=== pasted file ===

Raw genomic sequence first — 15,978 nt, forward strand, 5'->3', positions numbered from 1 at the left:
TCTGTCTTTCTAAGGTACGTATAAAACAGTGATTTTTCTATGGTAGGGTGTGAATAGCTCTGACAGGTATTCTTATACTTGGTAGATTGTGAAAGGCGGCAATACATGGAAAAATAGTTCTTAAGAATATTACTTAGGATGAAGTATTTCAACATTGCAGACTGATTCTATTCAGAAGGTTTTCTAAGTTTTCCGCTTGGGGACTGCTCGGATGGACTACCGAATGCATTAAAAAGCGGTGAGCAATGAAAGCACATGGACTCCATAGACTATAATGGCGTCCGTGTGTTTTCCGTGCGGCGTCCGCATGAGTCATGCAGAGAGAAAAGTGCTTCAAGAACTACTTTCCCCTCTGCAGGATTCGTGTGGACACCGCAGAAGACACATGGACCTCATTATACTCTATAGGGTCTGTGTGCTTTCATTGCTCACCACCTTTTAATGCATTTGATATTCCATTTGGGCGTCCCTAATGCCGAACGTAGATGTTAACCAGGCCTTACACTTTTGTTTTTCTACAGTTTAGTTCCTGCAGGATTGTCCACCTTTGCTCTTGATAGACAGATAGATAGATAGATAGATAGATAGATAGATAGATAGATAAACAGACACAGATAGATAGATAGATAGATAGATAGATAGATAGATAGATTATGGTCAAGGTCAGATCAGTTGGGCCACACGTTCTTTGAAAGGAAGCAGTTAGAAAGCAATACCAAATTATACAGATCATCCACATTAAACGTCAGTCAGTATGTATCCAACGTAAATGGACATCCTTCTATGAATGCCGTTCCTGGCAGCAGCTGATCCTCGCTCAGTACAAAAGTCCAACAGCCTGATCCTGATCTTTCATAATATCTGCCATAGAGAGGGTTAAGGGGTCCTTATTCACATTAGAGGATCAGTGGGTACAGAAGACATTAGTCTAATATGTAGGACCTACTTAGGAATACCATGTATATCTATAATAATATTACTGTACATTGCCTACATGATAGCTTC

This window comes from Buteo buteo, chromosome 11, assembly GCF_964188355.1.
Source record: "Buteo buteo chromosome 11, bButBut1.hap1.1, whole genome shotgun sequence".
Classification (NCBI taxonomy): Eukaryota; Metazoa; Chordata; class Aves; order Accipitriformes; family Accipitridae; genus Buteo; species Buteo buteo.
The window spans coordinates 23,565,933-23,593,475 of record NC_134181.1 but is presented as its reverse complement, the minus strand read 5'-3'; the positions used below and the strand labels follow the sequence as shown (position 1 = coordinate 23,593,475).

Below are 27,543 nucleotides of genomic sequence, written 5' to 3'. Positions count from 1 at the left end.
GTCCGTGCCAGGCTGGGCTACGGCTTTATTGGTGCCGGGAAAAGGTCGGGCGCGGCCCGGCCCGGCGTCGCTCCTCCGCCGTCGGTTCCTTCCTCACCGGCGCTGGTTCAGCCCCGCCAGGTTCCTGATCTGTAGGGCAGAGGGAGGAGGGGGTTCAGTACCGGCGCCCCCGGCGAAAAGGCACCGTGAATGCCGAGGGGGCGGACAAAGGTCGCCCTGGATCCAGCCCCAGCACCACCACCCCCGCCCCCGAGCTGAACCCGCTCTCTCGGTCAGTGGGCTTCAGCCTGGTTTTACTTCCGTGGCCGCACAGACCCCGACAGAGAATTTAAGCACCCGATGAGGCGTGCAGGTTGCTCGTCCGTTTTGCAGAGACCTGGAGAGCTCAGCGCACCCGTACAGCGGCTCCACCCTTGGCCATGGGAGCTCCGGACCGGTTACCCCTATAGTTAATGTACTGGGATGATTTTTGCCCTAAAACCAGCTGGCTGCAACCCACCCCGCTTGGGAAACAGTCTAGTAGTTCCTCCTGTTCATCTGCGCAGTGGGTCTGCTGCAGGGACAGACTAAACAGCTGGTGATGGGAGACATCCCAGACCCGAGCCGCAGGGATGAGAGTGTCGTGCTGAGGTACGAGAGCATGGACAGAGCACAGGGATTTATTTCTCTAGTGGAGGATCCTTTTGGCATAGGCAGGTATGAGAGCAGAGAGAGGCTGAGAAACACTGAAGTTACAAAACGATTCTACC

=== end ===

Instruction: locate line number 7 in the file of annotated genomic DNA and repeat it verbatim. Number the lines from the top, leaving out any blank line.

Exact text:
Below are 27,543 nucleotides of genomic sequence, written 5' to 3'. Positions count from 1 at the left end.